Crude-oil futures rose past $93 a barrel for the first time on Monday, getting a lift as bad weather forced a halt to production in Mexico. Oil futures were also boosted by a weak dollar, which touched the lowest level against the euro in eight years.
Crude futures for December delivery rose as high as $93.20 a barrel in electronic trading. It also reached a new high of $92.56 in earlier regular trading. The contract was last seen up 59 cents, or 0.6%, to $92.45 a barrel.
"The Pemex shutdown is only putting a further floor under the already surging oil price, weakening dollar concerns are also pushing crude higher," said Kevin Kerr, president of Kerrtrade.com and editor of Dow Jones MarketWatch's Global Resources Trader.
The dollar dropped to $1.4438 per euro in early Monday morning, the weakest since the introduction of the 13-nation common currency in 1999. A weak dollar will increase the appeal of oil as an alternative investment.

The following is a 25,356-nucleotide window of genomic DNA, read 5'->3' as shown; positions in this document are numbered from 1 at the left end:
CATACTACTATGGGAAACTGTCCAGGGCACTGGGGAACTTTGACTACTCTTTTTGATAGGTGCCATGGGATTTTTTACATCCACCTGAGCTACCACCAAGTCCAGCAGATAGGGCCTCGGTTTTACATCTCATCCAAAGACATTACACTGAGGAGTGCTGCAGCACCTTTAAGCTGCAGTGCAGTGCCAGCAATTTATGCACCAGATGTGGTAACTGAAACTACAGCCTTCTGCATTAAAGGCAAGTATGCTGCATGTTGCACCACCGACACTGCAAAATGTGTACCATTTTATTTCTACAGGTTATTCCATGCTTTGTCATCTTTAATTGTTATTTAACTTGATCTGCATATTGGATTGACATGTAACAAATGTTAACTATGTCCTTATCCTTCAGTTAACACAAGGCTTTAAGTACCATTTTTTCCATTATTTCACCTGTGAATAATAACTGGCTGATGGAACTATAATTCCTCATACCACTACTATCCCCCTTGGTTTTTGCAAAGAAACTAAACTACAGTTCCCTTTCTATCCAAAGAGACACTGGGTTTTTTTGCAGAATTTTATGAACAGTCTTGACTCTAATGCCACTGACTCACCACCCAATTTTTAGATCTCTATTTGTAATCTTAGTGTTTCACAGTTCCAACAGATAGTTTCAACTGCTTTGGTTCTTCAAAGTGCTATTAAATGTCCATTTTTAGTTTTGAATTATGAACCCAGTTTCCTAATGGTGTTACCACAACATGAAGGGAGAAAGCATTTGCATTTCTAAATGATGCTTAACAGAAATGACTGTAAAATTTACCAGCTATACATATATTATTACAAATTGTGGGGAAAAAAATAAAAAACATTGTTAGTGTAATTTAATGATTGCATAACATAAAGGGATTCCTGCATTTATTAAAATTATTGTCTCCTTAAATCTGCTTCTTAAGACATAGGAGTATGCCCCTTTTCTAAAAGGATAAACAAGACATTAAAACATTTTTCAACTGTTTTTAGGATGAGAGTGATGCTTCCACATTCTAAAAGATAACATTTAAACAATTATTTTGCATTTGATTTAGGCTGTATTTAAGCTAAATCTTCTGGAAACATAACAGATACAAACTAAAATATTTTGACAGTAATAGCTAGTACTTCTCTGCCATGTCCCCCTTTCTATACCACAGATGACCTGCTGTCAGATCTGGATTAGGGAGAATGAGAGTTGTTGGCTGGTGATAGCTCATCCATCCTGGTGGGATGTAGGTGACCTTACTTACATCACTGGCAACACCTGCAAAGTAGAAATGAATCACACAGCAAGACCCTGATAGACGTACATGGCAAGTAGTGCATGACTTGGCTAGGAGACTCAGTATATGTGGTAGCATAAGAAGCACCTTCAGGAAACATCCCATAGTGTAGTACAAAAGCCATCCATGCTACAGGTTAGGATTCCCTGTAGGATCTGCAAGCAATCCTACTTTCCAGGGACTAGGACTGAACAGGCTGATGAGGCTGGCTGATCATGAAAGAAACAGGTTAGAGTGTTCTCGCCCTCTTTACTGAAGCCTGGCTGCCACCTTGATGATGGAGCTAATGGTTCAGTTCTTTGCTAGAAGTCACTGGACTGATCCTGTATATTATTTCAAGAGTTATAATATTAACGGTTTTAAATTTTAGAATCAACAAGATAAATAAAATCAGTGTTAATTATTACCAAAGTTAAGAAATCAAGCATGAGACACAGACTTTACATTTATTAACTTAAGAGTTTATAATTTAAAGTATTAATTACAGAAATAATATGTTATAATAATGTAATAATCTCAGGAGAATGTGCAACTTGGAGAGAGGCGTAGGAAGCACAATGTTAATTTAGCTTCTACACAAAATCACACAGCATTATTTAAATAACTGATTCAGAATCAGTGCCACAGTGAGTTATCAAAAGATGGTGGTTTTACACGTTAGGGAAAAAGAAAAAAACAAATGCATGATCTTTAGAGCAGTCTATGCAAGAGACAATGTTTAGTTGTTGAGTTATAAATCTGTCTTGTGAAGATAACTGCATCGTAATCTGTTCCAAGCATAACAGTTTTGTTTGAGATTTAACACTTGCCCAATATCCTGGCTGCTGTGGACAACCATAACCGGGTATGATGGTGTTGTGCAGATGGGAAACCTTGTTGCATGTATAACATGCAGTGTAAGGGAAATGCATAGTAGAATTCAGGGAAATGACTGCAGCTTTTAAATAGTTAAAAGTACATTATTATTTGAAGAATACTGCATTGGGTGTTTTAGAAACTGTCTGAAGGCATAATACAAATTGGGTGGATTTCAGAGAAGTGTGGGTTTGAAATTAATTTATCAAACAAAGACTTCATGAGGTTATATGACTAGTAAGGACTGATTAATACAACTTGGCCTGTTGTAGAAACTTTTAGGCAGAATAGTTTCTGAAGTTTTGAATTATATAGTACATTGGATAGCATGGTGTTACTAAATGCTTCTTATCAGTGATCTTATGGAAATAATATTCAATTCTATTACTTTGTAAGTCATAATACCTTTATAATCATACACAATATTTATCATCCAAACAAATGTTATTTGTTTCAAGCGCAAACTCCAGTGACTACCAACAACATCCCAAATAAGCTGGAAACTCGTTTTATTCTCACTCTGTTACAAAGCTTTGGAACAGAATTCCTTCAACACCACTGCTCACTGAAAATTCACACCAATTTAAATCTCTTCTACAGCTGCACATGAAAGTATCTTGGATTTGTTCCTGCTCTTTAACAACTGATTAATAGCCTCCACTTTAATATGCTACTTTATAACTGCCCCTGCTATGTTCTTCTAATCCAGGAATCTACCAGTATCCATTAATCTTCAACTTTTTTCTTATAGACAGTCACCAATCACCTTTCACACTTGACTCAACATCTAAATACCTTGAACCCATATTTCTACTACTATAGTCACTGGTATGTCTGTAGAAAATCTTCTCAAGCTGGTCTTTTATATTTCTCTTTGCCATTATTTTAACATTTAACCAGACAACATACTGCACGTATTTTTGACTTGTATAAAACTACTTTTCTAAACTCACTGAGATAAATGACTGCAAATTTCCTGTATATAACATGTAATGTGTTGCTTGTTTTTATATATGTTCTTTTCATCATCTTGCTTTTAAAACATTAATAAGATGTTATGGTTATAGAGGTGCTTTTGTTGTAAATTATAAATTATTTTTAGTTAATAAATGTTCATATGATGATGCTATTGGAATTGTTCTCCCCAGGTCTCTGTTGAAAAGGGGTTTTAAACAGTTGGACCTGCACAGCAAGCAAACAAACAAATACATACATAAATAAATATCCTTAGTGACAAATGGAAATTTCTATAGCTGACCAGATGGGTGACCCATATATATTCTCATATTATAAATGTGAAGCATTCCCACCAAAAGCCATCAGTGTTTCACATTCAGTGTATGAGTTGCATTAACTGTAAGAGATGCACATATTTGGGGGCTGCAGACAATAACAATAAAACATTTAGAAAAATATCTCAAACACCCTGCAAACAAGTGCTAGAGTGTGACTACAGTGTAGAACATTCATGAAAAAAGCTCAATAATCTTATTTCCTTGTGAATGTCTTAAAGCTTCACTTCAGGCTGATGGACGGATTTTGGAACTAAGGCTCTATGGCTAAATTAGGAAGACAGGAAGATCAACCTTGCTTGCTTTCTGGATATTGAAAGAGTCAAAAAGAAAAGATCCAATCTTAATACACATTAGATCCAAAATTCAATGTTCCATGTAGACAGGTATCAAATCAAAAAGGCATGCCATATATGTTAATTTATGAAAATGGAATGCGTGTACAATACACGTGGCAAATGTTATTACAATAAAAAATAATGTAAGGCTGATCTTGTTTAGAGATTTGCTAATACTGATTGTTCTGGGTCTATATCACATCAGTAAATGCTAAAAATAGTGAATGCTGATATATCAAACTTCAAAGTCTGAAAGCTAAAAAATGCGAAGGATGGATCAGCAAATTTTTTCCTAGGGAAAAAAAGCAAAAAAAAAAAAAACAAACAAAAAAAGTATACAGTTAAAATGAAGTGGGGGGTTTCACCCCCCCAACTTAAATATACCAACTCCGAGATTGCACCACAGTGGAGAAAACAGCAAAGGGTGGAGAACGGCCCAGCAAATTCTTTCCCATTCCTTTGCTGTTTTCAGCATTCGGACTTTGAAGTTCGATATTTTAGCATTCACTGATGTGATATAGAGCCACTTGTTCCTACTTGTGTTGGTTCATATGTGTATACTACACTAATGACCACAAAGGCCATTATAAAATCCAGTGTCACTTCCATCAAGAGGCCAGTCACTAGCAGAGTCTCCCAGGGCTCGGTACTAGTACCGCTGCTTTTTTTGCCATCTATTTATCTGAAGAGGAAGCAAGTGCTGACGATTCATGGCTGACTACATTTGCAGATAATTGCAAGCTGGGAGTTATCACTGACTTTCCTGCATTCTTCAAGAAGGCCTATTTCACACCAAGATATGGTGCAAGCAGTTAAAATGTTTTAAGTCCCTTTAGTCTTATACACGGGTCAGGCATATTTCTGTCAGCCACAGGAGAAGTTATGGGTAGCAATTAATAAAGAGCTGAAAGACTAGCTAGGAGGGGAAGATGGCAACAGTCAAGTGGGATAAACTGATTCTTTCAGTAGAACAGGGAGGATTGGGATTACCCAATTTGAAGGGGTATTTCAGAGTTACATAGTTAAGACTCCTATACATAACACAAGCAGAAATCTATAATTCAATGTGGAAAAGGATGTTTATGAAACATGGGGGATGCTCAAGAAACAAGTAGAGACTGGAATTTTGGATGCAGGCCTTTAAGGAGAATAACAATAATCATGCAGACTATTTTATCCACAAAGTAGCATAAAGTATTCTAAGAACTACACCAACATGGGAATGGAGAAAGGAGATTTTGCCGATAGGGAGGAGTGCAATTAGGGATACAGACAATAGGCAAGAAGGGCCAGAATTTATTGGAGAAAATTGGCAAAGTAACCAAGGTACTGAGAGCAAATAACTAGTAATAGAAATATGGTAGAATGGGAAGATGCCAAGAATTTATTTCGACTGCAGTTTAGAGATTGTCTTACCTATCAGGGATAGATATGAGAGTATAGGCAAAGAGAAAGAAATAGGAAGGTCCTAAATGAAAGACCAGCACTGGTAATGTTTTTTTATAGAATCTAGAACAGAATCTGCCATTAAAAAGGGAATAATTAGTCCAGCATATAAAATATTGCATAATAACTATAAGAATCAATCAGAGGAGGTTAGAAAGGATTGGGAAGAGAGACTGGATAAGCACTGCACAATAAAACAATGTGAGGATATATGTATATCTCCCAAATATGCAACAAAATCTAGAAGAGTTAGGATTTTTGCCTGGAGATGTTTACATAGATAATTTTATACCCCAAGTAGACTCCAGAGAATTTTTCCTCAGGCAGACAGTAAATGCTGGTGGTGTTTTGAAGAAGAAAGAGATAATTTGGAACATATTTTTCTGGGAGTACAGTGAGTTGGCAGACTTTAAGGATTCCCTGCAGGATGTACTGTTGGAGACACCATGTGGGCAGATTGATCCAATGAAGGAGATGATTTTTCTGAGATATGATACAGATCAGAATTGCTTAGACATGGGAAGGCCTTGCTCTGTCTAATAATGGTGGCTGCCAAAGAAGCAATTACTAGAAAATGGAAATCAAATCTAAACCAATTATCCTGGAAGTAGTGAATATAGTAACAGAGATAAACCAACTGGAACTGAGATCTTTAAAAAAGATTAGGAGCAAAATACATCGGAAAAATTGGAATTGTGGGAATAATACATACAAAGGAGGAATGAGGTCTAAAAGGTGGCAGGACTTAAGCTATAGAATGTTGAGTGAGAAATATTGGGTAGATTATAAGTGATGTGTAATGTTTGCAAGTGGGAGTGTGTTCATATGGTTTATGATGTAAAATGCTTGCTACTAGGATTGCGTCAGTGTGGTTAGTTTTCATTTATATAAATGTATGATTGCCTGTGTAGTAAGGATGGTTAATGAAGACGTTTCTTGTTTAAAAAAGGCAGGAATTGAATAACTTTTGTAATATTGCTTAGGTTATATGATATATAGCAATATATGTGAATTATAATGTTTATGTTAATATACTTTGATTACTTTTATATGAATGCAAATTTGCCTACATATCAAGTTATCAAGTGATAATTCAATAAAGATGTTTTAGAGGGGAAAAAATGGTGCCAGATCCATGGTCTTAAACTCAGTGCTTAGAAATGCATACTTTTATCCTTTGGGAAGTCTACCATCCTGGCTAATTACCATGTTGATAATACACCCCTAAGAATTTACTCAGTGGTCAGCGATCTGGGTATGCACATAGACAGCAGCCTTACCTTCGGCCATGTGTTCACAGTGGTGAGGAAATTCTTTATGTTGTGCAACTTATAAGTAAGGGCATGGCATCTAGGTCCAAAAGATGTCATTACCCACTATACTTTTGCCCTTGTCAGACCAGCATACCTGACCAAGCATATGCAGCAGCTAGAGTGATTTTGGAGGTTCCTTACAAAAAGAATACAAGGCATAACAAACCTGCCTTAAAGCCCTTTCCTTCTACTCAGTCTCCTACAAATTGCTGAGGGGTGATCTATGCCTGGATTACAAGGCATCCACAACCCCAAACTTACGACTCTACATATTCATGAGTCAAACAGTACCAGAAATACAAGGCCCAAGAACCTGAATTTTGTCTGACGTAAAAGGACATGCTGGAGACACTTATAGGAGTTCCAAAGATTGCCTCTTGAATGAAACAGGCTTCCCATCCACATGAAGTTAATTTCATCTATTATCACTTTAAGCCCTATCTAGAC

From the WSJ:
Analysts said the dollar may continue to trade near its all-time low versus the euro as markets gear up for the interest rate decision Wednesday by the Federal Open Market Committee. The central bankers are expected to reduce rates to 4.50% from the current 4.75%, while some say it's possible the rate could be cut to 4.25%.
Lower rates by the Fed tend to hurt the greenback by lowering its appeal to investors looking for higher returns.
As we approach another possible rate cut, it's important to look at what that might actually do to inflation. One of the Fed's basic problems is most major commodities are priced in dollars. If the dollar is dropping in value this is a de factor price increase in most commodities. Additionally, as noted above, a weaker dollar encourages traders to bid up commodity prices as an inflation hedge.
First of all, the dollar is dropping.
This drop in the dollar is partially related to the increase in oil.
In addition, gold is increasing indicating traders are looking for an inflation hedge.
What makes this incredibly ironic is the Fed only looks at core inflation (this despite the clear indication that commodity prices are increasing in a year over year basis). So if the Fed lowers rates again they will further weaken the dollar. This will encourage traders to bid up the price of commodities priced in dollars which will add to commodity inflation. But this won't really count because the Fed only looks at core inflation.
This would be really funny ..... if it weren't something that would really hurt a lot of people.